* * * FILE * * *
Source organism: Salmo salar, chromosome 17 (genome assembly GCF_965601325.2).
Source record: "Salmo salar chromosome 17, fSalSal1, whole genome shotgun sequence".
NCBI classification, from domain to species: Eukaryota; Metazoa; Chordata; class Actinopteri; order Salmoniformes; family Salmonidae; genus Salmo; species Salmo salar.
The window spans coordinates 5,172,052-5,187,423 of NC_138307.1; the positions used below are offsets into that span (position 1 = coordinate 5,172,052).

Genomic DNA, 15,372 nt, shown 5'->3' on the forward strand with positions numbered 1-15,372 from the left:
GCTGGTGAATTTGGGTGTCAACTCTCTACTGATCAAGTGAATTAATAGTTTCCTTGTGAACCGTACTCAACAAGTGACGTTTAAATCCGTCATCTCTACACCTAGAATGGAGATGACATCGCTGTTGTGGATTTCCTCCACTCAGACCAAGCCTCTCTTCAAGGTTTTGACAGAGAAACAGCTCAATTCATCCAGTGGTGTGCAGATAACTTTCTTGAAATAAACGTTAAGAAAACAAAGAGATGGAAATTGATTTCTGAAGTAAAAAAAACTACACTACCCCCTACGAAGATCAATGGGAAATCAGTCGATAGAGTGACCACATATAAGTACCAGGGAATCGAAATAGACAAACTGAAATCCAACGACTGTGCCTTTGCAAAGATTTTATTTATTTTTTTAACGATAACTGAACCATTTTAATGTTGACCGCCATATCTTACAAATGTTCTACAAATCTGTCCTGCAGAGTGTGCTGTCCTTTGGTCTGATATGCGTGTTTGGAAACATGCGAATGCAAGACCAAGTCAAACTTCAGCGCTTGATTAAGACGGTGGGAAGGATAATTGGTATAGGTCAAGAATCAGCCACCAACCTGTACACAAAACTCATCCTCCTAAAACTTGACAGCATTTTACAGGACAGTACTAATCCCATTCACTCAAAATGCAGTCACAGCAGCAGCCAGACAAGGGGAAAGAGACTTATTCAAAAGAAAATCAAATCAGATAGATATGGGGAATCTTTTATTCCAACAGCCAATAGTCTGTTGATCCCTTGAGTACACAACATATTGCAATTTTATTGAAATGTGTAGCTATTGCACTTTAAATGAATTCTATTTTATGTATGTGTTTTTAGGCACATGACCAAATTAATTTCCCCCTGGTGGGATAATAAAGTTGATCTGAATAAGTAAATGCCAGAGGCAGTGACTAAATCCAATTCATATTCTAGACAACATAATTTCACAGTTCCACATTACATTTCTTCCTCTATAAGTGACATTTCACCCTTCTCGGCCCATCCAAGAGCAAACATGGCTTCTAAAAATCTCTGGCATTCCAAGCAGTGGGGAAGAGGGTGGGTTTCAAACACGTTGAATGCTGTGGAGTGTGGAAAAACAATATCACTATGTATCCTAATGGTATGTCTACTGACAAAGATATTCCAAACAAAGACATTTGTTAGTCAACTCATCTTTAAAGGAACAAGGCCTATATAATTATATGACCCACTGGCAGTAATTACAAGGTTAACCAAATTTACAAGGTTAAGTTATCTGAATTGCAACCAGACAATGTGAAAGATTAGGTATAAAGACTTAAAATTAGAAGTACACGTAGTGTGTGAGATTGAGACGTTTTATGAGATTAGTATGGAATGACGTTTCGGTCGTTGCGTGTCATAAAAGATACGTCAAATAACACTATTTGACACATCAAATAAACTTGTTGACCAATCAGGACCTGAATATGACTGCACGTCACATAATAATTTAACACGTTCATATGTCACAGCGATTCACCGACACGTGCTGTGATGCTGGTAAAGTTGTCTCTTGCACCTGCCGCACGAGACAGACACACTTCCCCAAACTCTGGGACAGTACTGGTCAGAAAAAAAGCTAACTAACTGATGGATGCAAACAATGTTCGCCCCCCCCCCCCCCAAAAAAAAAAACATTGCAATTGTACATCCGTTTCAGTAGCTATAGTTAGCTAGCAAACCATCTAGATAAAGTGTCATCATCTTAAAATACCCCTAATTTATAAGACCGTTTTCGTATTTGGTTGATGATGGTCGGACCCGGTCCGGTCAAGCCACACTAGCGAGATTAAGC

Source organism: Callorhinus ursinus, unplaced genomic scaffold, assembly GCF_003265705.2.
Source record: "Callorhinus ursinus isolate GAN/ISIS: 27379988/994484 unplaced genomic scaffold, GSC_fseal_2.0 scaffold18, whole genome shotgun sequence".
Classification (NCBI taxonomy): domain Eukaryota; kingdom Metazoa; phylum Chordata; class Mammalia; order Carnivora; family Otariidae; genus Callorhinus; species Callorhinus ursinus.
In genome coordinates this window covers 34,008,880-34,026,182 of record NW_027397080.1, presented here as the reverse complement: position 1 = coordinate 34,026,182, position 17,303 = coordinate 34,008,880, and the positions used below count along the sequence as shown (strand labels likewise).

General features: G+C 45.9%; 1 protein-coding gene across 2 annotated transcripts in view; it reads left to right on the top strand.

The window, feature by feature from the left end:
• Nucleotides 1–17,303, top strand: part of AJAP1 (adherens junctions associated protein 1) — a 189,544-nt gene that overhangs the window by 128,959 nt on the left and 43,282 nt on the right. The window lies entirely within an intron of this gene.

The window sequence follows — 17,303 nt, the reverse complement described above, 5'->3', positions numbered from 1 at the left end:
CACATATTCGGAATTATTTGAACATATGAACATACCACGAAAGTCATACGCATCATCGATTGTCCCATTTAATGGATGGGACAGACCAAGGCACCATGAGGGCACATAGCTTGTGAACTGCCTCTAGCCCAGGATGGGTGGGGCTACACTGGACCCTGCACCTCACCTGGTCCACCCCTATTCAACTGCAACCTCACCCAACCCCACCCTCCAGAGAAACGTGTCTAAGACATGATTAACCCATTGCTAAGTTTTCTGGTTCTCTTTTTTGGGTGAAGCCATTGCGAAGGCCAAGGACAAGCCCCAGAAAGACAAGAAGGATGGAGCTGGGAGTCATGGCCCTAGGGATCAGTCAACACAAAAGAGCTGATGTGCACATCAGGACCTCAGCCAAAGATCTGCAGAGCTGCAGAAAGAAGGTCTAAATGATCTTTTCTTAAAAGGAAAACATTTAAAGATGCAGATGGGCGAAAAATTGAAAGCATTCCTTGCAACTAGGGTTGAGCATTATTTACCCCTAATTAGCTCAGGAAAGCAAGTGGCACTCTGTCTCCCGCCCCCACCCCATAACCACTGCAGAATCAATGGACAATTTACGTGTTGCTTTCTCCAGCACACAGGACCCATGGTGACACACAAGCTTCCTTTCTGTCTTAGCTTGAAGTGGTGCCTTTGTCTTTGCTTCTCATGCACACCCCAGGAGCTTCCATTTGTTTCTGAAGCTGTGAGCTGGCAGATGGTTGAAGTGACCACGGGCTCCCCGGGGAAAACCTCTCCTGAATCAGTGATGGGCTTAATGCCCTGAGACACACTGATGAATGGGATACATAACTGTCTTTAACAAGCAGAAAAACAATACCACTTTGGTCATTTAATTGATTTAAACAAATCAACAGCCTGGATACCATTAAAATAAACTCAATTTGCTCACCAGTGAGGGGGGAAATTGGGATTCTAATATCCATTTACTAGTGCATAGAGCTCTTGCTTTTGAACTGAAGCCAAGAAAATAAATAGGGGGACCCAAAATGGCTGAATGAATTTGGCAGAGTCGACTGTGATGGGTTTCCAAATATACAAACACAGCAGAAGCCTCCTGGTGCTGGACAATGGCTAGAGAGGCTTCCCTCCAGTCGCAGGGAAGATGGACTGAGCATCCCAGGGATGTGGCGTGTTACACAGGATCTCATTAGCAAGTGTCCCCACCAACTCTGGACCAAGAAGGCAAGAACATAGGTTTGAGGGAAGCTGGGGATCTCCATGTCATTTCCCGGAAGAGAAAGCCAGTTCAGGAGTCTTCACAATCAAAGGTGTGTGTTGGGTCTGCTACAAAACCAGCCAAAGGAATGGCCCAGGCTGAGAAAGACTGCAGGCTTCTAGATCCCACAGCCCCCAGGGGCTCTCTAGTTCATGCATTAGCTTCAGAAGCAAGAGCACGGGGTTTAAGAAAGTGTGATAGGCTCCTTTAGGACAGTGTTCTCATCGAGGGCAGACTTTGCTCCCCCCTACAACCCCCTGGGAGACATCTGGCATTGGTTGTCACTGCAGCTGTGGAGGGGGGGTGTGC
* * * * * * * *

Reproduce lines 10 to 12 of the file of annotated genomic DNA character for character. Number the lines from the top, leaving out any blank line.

In genome coordinates this window covers 34,008,880-34,026,182 of record NW_027397080.1, presented here as the reverse complement: position 1 = coordinate 34,026,182, position 17,303 = coordinate 34,008,880, and the positions used below count along the sequence as shown (strand labels likewise).

General features: G+C 45.9%; 1 protein-coding gene across 2 annotated transcripts in view; it reads left to right on the top strand.

The window, feature by feature from the left end: